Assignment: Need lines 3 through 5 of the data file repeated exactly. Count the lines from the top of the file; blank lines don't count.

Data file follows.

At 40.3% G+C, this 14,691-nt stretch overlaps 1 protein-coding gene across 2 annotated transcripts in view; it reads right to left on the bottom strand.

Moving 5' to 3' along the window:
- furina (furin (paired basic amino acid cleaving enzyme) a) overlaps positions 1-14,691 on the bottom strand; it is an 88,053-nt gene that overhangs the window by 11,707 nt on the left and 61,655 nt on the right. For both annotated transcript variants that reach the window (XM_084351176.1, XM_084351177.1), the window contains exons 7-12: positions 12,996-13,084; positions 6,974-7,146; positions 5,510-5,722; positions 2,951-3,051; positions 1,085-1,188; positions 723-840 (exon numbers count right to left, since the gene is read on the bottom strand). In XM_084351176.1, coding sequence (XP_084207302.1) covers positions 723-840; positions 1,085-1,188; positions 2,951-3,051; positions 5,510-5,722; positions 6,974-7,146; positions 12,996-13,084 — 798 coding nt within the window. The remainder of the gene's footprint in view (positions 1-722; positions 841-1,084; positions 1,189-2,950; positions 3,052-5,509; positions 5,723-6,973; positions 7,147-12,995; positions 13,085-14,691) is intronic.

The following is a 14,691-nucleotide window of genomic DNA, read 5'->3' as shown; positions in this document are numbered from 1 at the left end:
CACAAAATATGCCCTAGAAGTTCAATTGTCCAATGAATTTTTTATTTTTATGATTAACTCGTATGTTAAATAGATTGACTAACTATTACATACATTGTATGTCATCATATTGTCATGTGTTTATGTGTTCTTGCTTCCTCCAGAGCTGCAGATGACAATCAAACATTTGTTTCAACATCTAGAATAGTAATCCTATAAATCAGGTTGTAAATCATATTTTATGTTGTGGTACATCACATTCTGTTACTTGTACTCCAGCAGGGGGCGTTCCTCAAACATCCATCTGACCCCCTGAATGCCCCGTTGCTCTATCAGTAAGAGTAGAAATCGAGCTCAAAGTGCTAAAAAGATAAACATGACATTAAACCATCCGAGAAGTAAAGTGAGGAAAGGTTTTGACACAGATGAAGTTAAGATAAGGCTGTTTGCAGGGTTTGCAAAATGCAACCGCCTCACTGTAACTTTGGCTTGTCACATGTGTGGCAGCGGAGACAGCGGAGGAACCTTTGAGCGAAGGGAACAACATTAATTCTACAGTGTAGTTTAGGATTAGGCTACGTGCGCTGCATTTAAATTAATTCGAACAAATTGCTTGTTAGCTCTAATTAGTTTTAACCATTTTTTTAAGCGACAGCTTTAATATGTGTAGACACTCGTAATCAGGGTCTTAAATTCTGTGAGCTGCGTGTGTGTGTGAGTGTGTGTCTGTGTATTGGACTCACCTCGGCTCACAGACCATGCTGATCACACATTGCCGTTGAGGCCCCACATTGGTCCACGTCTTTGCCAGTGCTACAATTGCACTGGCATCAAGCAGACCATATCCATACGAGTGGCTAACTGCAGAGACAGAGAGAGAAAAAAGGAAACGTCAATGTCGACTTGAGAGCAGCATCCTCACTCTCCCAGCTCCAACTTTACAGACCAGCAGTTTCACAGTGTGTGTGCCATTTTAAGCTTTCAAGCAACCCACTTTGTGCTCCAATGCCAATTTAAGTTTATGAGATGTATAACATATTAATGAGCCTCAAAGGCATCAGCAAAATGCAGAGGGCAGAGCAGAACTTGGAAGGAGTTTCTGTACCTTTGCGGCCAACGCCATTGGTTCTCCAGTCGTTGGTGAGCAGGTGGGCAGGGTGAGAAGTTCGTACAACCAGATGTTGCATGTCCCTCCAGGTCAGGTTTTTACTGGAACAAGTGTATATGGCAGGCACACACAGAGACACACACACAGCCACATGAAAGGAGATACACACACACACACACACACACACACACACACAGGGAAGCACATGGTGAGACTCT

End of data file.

- furina (furin (paired basic amino acid cleaving enzyme) a) overlaps positions 1-14,691 on the bottom strand; it is an 88,053-nt gene that overhangs the window by 11,707 nt on the left and 61,655 nt on the right. For both annotated transcript variants that reach the window (XM_084351176.1, XM_084351177.1), the window contains exons 7-12: positions 12,996-13,084; positions 6,974-7,146; positions 5,510-5,722; positions 2,951-3,051; positions 1,085-1,188; positions 723-840 (exon numbers count right to left, since the gene is read on the bottom strand). In XM_084351176.1, coding sequence (XP_084207302.1) covers positions 723-840; positions 1,085-1,188; positions 2,951-3,051; positions 5,510-5,722; positions 6,974-7,146; positions 12,996-13,084 — 798 coding nt within the window. The remainder of the gene's footprint in view (positions 1-722; positions 841-1,084; positions 1,189-2,950; positions 3,052-5,509; positions 5,723-6,973; positions 7,147-12,995; positions 13,085-14,691) is intronic.

The following is a 14,691-nucleotide window of genomic DNA, read 5'->3' as shown; positions in this document are numbered from 1 at the left end:
CACAAAATATGCCCTAGAAGTTCAATTGTCCAATGAATTTTTTATTTTTATGATTAACTCGTATGTTAAATAGATTGACTAACTATTACATACATTGTATGTCATCATATTGTCATGTGTTTATGTGTTCTTGCTTCCTCCAGAGCTGCAGATGACAATCAAACATTTGTTTCAACATCTAGAATAGTAATCCTATAAATCAGGTTGTAAATCATATTTTATGTTGTGGTACATCACATTCTGTTACTTGTACTCCAGCAGGGGGCGTTCCTCAAACATCCATCTGACCCCCTGAATGCCCCGTTGCTCTATCAGTAAGAGTAGAAATCGAGCTCAAAGTGCTAAAAAGATAAACATGACATTAAACCATCCGAGAAGTAAAGTGAGGAAAGGTTTTGACACAGATGAAGTTAAGATAAGGCTGTTTGCAGGGTTTGCAAAATGCAACCGCCTCACTGTAACTTTGGCTTGTCACATGTGTGGCAGCGGAGACAGCGGAGGAACCTTTGAGCGAAGGGAACAACATTAATTCTACAGTGTAGTTTAGGATTAGGCTACGTGCGCTGCATTTAAATTAATTCGAACAAATTGCTTGTTAGCTCTAATTAGTTTTAACCATTTTTTTAAGCGACAGCTTTAATATGTGTAGACACTCGTAATCAGGGTCTTAAATTCTGTGAGCTGCGTGTGTGTGTGAGTGTGTGTCTGTGTATTGGACTCACCTCGGCTCACAGACCATGCTGATCACACATTGCCGTTGAGGCCCCACATTGGTCCACGTCTTTGCCAGTGCTACAATTGCACTGGCATCAAGCAGACCATATCCATACGAGTGGCTAACTGCAGAGACAGAGAGAGAAAAAAGGAAACGTCAATGTCGACTTGAGAGCAGCATCCTCACTCTCCCAGCTCCAACTTTACAGACCAGCAGTTTCACAGTGTGTGTGCCATTTTAAGCTTTCAAGCAACCCACTTTGTGCTCCAATGCCAATTTAAGTTTATGAGATGTATAACATATTAATGAGCCTCAAAGGCATCAGCAAAATGCAGAGGGCAGAGCAGAACTTGGAAGGAGTTTCTGTACCTTTGCGGCCAACGCCATTGGTTCTCCAGTCGTTGGTGAGCAGGTGGGCAGGGTGAGAAGTTCGTACAACCAGATGTTGCATGTCCCTCCAGGTCAGGTTTTTACTGGAACAAGTGTATATGGCAGGCACACACAGAGACACACACACAGCCACATGAAAGGAGATACACACACACACACACACACACACACACACACAGGGAAGCACATGGTGAGACTCT